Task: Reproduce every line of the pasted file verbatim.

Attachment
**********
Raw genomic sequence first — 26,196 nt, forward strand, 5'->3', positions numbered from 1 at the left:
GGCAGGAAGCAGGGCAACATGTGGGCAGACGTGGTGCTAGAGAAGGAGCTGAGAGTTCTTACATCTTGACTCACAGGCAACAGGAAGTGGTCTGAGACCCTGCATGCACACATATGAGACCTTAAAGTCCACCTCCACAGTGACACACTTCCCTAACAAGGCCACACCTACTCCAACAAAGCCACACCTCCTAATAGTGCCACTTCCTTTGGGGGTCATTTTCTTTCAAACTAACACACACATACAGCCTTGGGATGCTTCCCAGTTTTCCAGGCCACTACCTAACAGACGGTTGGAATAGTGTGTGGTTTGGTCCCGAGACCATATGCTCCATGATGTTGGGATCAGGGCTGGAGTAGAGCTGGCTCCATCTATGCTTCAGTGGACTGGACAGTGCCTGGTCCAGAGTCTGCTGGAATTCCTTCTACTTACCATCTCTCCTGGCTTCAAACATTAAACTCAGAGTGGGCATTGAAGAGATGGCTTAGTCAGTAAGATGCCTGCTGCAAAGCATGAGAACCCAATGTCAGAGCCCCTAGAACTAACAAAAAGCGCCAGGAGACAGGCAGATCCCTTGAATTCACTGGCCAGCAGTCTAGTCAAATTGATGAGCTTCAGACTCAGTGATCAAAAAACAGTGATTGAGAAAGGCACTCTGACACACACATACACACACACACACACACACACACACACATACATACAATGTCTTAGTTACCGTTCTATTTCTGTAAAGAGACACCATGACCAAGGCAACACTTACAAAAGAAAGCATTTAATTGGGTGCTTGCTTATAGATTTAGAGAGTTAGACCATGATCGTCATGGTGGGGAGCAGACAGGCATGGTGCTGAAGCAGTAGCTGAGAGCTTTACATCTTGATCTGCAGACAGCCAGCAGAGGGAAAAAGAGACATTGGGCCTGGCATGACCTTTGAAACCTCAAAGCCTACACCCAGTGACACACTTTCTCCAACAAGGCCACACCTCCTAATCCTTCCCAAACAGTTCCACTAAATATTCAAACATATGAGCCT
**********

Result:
Raw genomic sequence first — 26,196 nt, forward strand, 5'->3', positions numbered from 1 at the left:
GGCAGGAAGCAGGGCAACATGTGGGCAGACGTGGTGCTAGAGAAGGAGCTGAGAGTTCTTACATCTTGACTCACAGGCAACAGGAAGTGGTCTGAGACCCTGCATGCACACATATGAGACCTTAAAGTCCACCTCCACAGTGACACACTTCCCTAACAAGGCCACACCTACTCCAACAAAGCCACACCTCCTAATAGTGCCACTTCCTTTGGGGGTCATTTTCTTTCAAACTAACACACACATACAGCCTTGGGATGCTTCCCAGTTTTCCAGGCCACTACCTAACAGACGGTTGGAATAGTGTGTGGTTTGGTCCCGAGACCATATGCTCCATGATGTTGGGATCAGGGCTGGAGTAGAGCTGGCTCCATCTATGCTTCAGTGGACTGGACAGTGCCTGGTCCAGAGTCTGCTGGAATTCCTTCTACTTACCATCTCTCCTGGCTTCAAACATTAAACTCAGAGTGGGCATTGAAGAGATGGCTTAGTCAGTAAGATGCCTGCTGCAAAGCATGAGAACCCAATGTCAGAGCCCCTAGAACTAACAAAAAGCGCCAGGAGACAGGCAGATCCCTTGAATTCACTGGCCAGCAGTCTAGTCAAATTGATGAGCTTCAGACTCAGTGATCAAAAAACAGTGATTGAGAAAGGCACTCTGACACACACATACACACACACACACACACACACACACACATACATACAATGTCTTAGTTACCGTTCTATTTCTGTAAAGAGACACCATGACCAAGGCAACACTTACAAAAGAAAGCATTTAATTGGGTGCTTGCTTATAGATTTAGAGAGTTAGACCATGATCGTCATGGTGGGGAGCAGACAGGCATGGTGCTGAAGCAGTAGCTGAGAGCTTTACATCTTGATCTGCAGACAGCCAGCAGAGGGAAAAAGAGACATTGGGCCTGGCATGACCTTTGAAACCTCAAAGCCTACACCCAGTGACACACTTTCTCCAACAAGGCCACACCTCCTAATCCTTCCCAAACAGTTCCACTAAATATTCAAACATATGAGCCT